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Dark Water Hardcover – September 14, 2010


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Product Details

  • Age Range: 12 and up
  • Grade Level: 7 and up
  • Hardcover: 304 pages
  • Publisher: Knopf Books for Young Readers; First Edition edition (September 14, 2010)
  • Language: English
  • ISBN-10: 0375849734
  • ISBN-13: 978-0375849732
  • Product Dimensions: 5.8 x 1 x 8.6 inches
  • Shipping Weight: 14.9 ounces (View shipping rates and policies)
  • Average Customer Review: 4.4 out of 5 stars  See all reviews (33 customer reviews)
  • Amazon Best Sellers Rank: #1,382,694 in Books (See Top 100 in Books)

Editorial Reviews

From School Library Journal

Gr 8 Up–The catastrophic wildfires that ravaged Southern California in 2007 serve as the backdrop for this compelling story of a forbidden romance with tragic consequences. In the inland farming community of Fallbrook, 15-year-old Pearl tells her story through a leisurely voice. She deals with her parents' divorce; her cousin's anger at his father's suspected adultery; and, most significantly, her undeniable attraction to the alluring undocumented Mexican migrant worker Amiel, whose damaged vocal chords limit his speech but not his communication. Disaster is referred to throughout the narrative, filling readers with a sense of foreboding as Pearl's persistence overcomes Amiel's trepidation and the two draw together in an intense secret affair. All of this leads to a heart-pounding final act when the wildfire breaks out and Pearl must choose between family and romance, safety and uncertainty. The ramifications of the ill-fated decisions made by both Pearl and Amiel will surely spark strong discussion among readers. Both the plot and setting are grounded in rich, realistic detail; the author's love for the town of Fallbrook shines vividly through lyrical descriptions of avocado groves and orange blossoms. While Amiel remains a somewhat mysterious figure, Pearl's relationships with her family and friends are fully realized through her nostalgic recollections of simpler times. Drawn in by the appeal of clandestine love and looming disaster, teens will also be rewarded with much thought-provoking substance in this novel's complex characters and hauntingly ambiguous ending.Allison Tran, Mission Viejo Library, CA
© Copyright 2010. Library Journals LLC, a wholly owned subsidiary of Media Source, Inc. No redistribution permitted.

Review

"This debut solo effort after several collaborations with husband Tom McNeal (The Decoding of Lana Morris, 2007, etc.) stands out in the crowded coming-of-age field. The affecting narrative springs believably from the first-person thoughts of Pearl DeWitt as she recalls her 15th summer, when, entranced by a nearly mute, illegal Mexican migrant worker, the beautiful and gifted teenage Amiel, Pearl makes choices that lead to tragedy. Evocative language electrifies the scenes between the pair, as they develop a relationship both complicated and deepened by their limited verbal communication. Her warnings to readers of impending disaster amplify rather than diminish the impact of the misguided, wrenching decisions she makes when a raging wildfire sweeps through their rural California community. Besides her poignant relationship with Amiel, Pearl navigates her father’s recent abandonment of her and her mother and her complicated relationship with her cousin Robby as he blunderingly deals with his father’s apparent infidelity. Notable for well-drawn characters, an engaging plot and, especially, hauntingly beautiful language, this is an outstanding book."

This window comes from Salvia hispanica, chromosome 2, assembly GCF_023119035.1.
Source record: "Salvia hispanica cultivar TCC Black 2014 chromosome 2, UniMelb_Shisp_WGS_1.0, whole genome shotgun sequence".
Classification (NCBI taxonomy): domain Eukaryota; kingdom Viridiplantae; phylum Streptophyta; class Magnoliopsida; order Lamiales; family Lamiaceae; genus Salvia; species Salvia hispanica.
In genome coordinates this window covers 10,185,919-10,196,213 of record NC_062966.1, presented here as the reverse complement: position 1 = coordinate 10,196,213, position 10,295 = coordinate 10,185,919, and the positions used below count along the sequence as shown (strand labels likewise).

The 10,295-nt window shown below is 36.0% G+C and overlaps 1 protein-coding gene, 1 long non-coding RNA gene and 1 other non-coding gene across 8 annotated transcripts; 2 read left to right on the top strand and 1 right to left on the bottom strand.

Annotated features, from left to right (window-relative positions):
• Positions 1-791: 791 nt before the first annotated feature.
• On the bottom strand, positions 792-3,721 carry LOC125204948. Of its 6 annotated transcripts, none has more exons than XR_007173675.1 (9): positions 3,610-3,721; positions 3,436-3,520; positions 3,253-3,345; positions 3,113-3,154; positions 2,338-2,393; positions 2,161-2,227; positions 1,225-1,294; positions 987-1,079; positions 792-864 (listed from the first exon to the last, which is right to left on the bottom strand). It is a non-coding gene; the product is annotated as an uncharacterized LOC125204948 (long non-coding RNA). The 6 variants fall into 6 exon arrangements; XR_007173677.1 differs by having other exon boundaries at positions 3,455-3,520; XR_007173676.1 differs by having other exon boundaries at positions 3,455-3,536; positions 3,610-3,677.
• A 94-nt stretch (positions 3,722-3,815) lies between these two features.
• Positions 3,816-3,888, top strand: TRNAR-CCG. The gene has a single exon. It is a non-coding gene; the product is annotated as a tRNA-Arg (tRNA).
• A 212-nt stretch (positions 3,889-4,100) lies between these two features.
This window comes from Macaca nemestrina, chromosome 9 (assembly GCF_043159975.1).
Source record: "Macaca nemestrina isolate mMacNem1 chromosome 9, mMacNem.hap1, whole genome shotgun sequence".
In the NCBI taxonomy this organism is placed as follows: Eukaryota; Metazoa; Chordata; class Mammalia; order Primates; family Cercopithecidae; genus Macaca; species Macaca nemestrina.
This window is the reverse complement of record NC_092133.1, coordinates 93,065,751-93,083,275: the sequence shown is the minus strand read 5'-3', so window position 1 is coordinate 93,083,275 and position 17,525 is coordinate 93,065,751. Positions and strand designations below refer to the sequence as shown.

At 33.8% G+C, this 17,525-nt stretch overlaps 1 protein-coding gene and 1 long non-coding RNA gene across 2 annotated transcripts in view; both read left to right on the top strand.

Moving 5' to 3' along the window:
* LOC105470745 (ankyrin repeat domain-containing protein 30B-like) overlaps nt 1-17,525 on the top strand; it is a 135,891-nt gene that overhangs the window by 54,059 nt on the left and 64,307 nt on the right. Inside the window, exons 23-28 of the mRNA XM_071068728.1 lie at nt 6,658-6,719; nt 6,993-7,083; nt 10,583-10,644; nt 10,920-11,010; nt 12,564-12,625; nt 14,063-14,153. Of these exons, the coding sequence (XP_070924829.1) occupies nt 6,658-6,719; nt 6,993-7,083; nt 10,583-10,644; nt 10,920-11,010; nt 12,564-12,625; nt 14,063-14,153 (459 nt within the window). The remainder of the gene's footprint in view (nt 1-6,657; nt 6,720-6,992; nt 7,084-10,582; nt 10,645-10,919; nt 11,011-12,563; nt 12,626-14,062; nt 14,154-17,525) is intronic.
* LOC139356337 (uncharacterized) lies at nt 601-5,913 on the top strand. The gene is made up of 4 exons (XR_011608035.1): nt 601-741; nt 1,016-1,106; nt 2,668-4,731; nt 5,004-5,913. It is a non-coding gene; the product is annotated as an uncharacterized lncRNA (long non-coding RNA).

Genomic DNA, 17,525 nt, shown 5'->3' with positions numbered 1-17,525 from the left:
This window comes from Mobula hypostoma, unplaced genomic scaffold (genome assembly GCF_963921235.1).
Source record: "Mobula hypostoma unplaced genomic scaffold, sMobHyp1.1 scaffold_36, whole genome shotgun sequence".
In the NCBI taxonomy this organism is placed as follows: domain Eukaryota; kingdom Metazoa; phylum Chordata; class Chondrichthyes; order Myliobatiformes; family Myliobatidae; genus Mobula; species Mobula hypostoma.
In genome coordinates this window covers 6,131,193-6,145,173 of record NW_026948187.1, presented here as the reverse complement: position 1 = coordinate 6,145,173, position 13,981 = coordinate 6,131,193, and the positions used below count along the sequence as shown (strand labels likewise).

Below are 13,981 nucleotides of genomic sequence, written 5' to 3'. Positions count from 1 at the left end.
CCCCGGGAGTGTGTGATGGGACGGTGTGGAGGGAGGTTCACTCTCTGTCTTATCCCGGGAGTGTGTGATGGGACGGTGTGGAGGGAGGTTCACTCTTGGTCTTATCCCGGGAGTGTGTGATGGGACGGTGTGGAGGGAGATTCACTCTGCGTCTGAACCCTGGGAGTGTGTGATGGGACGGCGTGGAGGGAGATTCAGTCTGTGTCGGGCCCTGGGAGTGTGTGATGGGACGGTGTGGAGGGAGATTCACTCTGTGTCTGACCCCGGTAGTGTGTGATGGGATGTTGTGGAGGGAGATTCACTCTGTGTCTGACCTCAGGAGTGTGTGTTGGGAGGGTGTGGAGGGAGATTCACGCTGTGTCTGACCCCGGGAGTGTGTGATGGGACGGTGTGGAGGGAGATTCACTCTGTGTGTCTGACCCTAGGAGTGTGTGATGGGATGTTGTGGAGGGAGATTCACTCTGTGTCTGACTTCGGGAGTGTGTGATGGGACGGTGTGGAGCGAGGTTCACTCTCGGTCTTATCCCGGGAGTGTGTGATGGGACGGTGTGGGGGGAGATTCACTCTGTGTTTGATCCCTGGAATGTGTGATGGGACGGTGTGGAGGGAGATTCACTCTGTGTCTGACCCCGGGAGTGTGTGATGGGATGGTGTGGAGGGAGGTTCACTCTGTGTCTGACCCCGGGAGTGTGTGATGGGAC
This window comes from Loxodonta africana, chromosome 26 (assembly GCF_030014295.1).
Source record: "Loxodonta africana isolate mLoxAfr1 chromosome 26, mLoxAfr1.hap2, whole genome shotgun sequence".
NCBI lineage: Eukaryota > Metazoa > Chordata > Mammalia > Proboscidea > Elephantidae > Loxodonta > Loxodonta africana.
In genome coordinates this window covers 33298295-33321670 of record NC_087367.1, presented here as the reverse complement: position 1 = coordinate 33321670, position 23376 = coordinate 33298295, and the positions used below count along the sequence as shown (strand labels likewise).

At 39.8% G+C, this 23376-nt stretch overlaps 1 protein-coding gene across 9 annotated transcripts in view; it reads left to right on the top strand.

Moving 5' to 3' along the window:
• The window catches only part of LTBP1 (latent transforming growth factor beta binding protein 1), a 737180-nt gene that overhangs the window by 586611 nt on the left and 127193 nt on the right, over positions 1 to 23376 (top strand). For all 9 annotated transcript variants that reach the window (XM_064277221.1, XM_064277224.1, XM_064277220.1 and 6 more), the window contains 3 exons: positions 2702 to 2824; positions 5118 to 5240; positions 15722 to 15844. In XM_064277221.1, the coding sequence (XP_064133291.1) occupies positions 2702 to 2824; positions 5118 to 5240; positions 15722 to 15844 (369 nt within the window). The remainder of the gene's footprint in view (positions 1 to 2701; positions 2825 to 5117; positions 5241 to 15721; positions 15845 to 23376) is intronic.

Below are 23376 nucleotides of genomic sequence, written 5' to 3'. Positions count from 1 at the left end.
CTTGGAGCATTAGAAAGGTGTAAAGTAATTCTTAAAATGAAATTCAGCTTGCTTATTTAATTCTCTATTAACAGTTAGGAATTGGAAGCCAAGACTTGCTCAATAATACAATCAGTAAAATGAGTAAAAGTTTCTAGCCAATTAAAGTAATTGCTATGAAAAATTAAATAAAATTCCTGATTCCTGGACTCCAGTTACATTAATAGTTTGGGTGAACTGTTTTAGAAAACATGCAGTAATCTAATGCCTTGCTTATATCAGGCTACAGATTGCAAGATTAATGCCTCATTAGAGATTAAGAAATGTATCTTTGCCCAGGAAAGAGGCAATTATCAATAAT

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Kirkus Reviews, starred review

More About the Author

Laura Rhoton McNeal has a master's degree in fiction writing from Syracuse University and taught 8th, 9th, and 11th grade English in Salt Lake City. She has been married for more than 20 years to Tom McNeal, with whom she collaborated first on a picture book called The Dog Who Lost His Bob and then on four critically-acclaimed young adult novels published by Knopf. Her solo novel, Dark Water, was published in 2010 and was a finalist for the National Book Award. Tom and Laura live with their two boys in southern California.

Note: Photo copyright Jeff Lucia

Customer Reviews

4.4 out of 5 stars
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See all 33 customer reviews
This was a fantastic novel, that was beautifully written.
Brittany Moore
The characterizations are marvelous, the storyline believable, and the interaction between characters is great.
Linda Demaree
The book ends exactly where it should, with an open-ended final scene.
mary bickel

Most Helpful Customer Reviews

14 of 15 people found the following review helpful By sanoe.net VINE VOICE on September 6, 2010
Format: Hardcover Vine Customer Review of Free Product ( What's this? )
I picked up Laura McNeal's Dark Water because of the setting: Fallbrook, California.